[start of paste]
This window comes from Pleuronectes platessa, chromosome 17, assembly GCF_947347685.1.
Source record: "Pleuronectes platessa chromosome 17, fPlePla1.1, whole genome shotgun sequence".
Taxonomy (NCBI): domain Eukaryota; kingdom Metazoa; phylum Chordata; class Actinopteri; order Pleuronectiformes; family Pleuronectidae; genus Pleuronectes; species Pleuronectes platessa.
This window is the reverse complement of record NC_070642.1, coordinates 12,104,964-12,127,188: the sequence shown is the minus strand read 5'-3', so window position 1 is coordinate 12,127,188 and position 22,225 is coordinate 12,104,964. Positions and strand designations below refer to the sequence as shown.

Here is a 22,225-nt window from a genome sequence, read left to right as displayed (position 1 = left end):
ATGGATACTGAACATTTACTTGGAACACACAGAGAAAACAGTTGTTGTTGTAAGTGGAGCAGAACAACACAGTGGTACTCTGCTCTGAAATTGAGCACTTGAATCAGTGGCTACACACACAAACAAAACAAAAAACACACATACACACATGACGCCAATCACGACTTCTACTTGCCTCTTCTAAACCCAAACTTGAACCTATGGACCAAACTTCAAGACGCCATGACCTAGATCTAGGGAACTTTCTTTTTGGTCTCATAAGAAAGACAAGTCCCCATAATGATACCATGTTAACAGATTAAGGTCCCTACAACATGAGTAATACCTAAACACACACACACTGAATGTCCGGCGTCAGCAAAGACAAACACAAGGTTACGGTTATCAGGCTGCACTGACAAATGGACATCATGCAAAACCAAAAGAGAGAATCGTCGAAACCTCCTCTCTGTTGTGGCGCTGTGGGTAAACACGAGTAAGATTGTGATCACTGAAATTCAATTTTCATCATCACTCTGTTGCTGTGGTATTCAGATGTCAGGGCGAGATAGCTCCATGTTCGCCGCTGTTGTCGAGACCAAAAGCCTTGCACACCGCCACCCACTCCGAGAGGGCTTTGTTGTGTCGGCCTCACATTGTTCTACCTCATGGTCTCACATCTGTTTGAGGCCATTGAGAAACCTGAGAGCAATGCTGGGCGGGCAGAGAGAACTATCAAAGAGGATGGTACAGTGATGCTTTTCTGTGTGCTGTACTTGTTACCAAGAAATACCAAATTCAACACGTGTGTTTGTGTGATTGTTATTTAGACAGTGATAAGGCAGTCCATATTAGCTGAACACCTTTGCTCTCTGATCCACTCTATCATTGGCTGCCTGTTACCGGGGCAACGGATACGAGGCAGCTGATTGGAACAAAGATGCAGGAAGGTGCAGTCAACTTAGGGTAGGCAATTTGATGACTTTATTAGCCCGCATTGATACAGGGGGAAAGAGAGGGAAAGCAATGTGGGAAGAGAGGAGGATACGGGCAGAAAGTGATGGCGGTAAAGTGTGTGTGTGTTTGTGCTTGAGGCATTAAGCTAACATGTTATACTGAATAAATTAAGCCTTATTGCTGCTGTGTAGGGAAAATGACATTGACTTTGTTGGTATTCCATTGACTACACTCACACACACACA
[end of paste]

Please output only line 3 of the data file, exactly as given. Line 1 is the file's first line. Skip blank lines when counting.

Taxonomy (NCBI): domain Eukaryota; kingdom Metazoa; phylum Chordata; class Actinopteri; order Pleuronectiformes; family Pleuronectidae; genus Pleuronectes; species Pleuronectes platessa.